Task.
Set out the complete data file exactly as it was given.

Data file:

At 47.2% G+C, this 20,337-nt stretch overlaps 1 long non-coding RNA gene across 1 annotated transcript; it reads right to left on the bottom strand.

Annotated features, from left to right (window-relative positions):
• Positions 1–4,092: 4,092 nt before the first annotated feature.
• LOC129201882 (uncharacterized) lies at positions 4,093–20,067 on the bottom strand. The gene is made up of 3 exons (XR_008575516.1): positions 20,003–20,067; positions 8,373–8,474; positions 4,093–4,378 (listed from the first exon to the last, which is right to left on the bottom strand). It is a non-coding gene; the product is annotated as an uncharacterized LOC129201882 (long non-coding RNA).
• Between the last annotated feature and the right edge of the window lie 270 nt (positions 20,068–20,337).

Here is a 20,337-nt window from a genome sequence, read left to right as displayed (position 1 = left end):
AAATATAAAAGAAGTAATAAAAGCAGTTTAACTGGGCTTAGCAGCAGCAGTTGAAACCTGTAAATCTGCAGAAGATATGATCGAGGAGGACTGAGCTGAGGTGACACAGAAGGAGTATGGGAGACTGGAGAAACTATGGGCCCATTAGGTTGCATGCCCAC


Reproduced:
At 47.2% G+C, this 20,337-nt stretch overlaps 1 long non-coding RNA gene across 1 annotated transcript; it reads right to left on the bottom strand.

Annotated features, from left to right (window-relative positions):
• Positions 1–4,092: 4,092 nt before the first annotated feature.
• LOC129201882 (uncharacterized) lies at positions 4,093–20,067 on the bottom strand. The gene is made up of 3 exons (XR_008575516.1): positions 20,003–20,067; positions 8,373–8,474; positions 4,093–4,378 (listed from the first exon to the last, which is right to left on the bottom strand). It is a non-coding gene; the product is annotated as an uncharacterized LOC129201882 (long non-coding RNA).
• Between the last annotated feature and the right edge of the window lie 270 nt (positions 20,068–20,337).

Here is a 20,337-nt window from a genome sequence, read left to right as displayed (position 1 = left end):
AAATATAAAAGAAGTAATAAAAGCAGTTTAACTGGGCTTAGCAGCAGCAGTTGAAACCTGTAAATCTGCAGAAGATATGATCGAGGAGGACTGAGCTGAGGTGACACAGAAGGAGTATGGGAGACTGGAGAAACTATGGGCCCATTAGGTTGCATGCCCAC